I think the American revolution was part of that: my understanding is they resented British rule over them without the input of the settlers.  "No taxes without representation". (I feel a bit resentful of Australia's treatment of NZers settled there; if they don't have citizenship, their rights are restricted.  They pay taxes and all their duties but aren't eligible for student allowances or other benefits. It's something of a bone of contention here.)
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Islanddawn
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PostSubject: Re: American revolution a revolution?   Sat 02 Jun 2018, 06:51

Expecting full rights of a citizen when not a citizen? That's an odd expectation and bone of contention.

Does NZ grant full rights, allowances and other benefits to immigrants that don't have NZ citizenship even though they pay taxes? It would be alone if it does considering no country in the world would, at least I've never heard of one that does anyway.
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Caro
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PostSubject: Re: American revolution a revolution?   Sat 02 Jun 2018, 22:25

Well, we certainly do to Australians. That's why we are so peeved about Australia's stance, and people often say why don't we reciprocate.  I presume everyone else has the same rights.  My husband doesn't have citizenship (after 63 years in the country!) and I haven't found anything he's not entitled to, except he had to get his passport stamped to allow him back into the country when he leaves. But that only had to be done once.  I think you have to be a number of years (is it five and going to be extended to ten) to be allowed the superannuation pension. 

We do deport people who haven't fulfilled their visa requirements.  And we're a bit fussy about letting people stay who might be a drain on our health resources.
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Tim of Aclea
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PostSubject: Re: American revolution a revolution?   Sun 03 Jun 2018, 09:24

Hi Paul

'I wanted to come with the abolition of the king with Cromwell, but that was rather changing the king with a dictatorship?'

Charles I was executed in 1649, Cromwell did not seize power until 1653.  Before that power lay in theory with the Rump Parliament of which Cromwell was a member.  During 1649, 1650 and 1651 Cromwell was heavily engaged in first the war in Ireland and then the war with Scotland.

regards

Tim
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PaulRyckier
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PostSubject: Re: American revolution a revolution?   Sun 03 Jun 2018, 21:46

@Tim of Aclea wrote:
Hi Paul

'I wanted to come with the abolition of the king with Cromwell, but that was rather changing the king with a dictatorship?'

Charles I was executed in 1649, Cromwell did not seize power until 1653.  Before that power lay in theory with the Rump Parliament of which Cromwell was a member.  During 1649, 1650 and 1651 Cromwell was heavily engaged in first the war in Ireland and then the war with Scotland.

regards

Tim


Tim,

you are right with your Rump Parliament, but that seems, found after some research, considering itself as an interim government preparing for an elected government? But as I found out the Rump Parliament had its merits and was perhaps to compare with the Staten-Generaal of the Dutch Republic. Perhaps the Rump Parliament had the authority, recognized by the people, but the power was in the hand of Cromwell's army?...(nordmann?), Not so in the Dutch Republic, where the recognized authority lay in the hands of the Staten-Generaal and the power was also in their hands...although there was always tension with William of Orange (the later William III of Britain) who wanted a primordial role for the Stadholdership...especially in the period without Stadholder, that came to an end after the "Annus Horribilis"...the rule of the mob and the murder of the brothers de Witt, perhaps on the instigation of William, who wanted to be rid of all those republicans...but the Orangists had to wait till after the defeat of Napoleon to have a king in the Netherlands, and with the goodwill of Britain as it was with the Belgian secession...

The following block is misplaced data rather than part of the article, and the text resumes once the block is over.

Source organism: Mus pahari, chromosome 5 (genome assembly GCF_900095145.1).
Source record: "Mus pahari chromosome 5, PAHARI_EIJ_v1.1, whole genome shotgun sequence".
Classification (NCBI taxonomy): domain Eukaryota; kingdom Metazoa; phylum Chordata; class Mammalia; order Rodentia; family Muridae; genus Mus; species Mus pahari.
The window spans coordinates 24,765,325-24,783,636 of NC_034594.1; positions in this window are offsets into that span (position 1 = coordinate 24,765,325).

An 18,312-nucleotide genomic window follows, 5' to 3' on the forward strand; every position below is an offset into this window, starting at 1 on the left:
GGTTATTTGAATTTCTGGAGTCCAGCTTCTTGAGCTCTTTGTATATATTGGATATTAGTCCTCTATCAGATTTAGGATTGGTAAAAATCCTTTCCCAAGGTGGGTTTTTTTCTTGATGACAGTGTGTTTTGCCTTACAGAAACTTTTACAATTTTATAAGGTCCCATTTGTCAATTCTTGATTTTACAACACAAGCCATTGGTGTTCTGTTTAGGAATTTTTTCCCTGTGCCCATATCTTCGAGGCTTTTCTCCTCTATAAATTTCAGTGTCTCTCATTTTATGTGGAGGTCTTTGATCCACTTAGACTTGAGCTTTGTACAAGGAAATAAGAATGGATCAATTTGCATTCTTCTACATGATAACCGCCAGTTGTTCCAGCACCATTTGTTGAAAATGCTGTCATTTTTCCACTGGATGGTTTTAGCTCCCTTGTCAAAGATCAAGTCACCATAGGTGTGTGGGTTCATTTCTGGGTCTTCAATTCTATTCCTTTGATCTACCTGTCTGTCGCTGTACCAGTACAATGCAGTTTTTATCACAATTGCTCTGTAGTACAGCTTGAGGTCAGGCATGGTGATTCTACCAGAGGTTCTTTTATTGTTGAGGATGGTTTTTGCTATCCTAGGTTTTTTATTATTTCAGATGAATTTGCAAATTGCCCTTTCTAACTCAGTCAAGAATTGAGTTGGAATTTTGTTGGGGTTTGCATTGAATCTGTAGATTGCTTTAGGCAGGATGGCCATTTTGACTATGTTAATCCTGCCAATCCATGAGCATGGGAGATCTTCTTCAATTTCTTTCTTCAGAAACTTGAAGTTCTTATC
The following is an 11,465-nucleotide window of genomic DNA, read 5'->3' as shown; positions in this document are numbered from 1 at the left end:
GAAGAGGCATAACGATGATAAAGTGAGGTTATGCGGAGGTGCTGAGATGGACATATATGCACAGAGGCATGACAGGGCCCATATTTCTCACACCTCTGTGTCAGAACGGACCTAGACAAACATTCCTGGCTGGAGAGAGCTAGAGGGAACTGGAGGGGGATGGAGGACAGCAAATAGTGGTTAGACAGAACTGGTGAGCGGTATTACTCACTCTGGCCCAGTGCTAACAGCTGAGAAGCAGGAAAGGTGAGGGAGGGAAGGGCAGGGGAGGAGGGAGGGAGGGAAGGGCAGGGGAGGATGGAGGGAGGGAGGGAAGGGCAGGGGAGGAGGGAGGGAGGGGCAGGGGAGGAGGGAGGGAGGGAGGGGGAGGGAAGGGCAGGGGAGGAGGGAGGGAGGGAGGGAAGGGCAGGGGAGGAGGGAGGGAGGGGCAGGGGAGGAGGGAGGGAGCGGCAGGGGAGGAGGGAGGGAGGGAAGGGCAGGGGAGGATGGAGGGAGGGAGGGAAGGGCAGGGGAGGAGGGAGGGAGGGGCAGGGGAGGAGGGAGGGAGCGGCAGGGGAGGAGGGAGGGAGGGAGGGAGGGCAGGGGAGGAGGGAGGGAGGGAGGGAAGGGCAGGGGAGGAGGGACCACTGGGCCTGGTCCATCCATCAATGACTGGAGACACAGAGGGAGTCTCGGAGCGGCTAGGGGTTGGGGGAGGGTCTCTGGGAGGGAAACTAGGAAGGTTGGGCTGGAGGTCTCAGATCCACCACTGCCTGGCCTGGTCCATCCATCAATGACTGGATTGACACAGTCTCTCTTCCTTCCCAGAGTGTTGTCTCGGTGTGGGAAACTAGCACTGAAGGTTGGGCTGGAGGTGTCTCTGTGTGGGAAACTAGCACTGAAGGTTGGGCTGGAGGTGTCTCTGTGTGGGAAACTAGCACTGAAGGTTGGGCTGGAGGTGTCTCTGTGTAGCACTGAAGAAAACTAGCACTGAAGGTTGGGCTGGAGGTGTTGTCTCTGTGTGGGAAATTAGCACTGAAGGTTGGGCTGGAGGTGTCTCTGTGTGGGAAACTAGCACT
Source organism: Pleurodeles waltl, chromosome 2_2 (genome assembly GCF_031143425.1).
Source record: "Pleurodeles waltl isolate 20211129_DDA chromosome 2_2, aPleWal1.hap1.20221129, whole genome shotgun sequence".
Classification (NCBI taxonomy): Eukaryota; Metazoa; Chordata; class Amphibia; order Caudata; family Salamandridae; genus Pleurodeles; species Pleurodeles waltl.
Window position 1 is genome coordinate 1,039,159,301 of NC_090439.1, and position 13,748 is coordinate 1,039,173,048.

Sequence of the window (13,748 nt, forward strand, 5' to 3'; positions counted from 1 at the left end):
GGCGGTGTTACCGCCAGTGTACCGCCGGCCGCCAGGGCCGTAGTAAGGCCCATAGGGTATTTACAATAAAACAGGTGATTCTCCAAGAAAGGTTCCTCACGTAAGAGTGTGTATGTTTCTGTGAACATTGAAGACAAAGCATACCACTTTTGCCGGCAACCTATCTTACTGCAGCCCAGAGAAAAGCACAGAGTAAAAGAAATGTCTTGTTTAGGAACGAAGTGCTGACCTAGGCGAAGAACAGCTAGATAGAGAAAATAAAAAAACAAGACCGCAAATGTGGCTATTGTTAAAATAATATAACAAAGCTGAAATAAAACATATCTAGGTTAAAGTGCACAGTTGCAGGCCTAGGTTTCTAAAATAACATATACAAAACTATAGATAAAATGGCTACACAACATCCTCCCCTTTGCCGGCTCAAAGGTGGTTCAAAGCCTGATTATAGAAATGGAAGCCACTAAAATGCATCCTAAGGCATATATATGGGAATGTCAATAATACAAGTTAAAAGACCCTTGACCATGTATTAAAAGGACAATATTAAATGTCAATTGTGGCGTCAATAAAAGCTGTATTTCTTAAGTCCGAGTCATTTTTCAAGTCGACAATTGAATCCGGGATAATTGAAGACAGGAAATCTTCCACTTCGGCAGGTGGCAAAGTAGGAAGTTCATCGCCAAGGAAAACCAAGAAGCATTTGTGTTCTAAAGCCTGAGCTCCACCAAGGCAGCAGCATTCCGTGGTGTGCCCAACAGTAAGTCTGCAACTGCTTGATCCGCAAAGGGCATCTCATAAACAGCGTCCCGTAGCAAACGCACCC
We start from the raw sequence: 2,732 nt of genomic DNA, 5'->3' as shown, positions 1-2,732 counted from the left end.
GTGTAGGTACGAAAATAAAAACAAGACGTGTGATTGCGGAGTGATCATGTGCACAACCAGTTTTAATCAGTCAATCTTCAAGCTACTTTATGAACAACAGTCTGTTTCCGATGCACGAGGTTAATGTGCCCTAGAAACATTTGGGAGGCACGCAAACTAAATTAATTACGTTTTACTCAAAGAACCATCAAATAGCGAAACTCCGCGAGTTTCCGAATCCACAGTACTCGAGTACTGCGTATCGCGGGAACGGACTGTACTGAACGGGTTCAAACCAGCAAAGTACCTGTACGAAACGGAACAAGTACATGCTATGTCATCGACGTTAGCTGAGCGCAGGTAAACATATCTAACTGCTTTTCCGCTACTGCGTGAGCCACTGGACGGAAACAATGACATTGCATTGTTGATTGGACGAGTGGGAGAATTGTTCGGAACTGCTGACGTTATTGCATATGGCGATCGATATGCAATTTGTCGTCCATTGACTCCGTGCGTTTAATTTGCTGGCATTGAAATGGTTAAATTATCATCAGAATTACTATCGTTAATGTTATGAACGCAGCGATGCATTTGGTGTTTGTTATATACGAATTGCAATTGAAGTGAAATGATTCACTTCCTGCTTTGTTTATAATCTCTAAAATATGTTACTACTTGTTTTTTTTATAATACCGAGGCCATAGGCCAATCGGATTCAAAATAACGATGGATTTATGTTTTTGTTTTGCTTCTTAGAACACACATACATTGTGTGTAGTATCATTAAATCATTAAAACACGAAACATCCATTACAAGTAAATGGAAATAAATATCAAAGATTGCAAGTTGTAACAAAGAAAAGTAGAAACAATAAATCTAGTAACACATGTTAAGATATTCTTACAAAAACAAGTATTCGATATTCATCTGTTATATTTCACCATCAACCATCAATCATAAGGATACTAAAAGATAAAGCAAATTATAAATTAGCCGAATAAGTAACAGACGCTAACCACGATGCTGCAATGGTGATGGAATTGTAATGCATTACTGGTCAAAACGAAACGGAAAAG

But that is too complicated to discuss overhere and I will start a new thread, although it has to do with the authority of the new American States and what its authority was...?

Kind regards from Paul.

PS some entries I read for my new thread:
http://bcw-project.org/church-and-state/first-civil-war/long-parliament
http://bcw-project.org/church-and-state/the-commonwealth/rump-parliament
http://bcw-project.org/church-and-state/the-commonwealth/nominated-assembly
From the nominated assembly I couldn't resist... Wink
"Following the expulsion of the Rump Parliament in April 1653, the Council of Officers was reluctant to authorise free elections because of the possibility that Presbyterians and even Royalist sympathisers might be returned. Two constitutional schemes were discussed to replace the discredited Parliament. Major-General John Lambert proposed a body similar to the Council of State, with powers limited by a written constitution. Lambert's rival, Major-General Thomas Harrison called for a ruling body based upon the Old Testament Sanhedrin of 70 selected "Saints". Harrison's proposal was influenced by his Fifth Monarchist belief that the rule of the Saints would be a prelude to the reign of Christ on Earth."
http://bcw-project.org/church-and-state/the-commonwealth/first-anglo-dutch-war
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Islanddawn
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PostSubject: Re: American revolution a revolution?   Mon 04 Jun 2018, 10:40

@Caro wrote:
Well, we certainly do to Australians. That's why we are so peeved about Australia's stance, and people often say why don't we reciprocate.  I presume everyone else has the same rights.  My husband doesn't have citizenship (after 63 years in the country!) and I haven't found anything he's not entitled to, except he had to get his passport stamped to allow him back into the country when he leaves. But that only had to be done once.  I think you have to be a number of years (is it five and going to be extended to ten) to be allowed the superannuation pension. 

We do deport people who haven't fulfilled their visa requirements.  And we're a bit fussy about letting people stay who might be a drain on our health resources.

Well there is your answer then, reciprocate until a deal with Australia is reached. If enough Australians feel the pinch then the government will come around to negotiating a mutual agreement with the NZ government. Which is usually how it works, not just doing something and expecting others to follow. I know that Greece has negotiated many such deals with Australia because of the amount of Greek and Australian citizens living in both countries so it is not that Australia won't. What does your government do about it?

Your husband is married to a NZ citizen though, his status in the country differs to others who are not.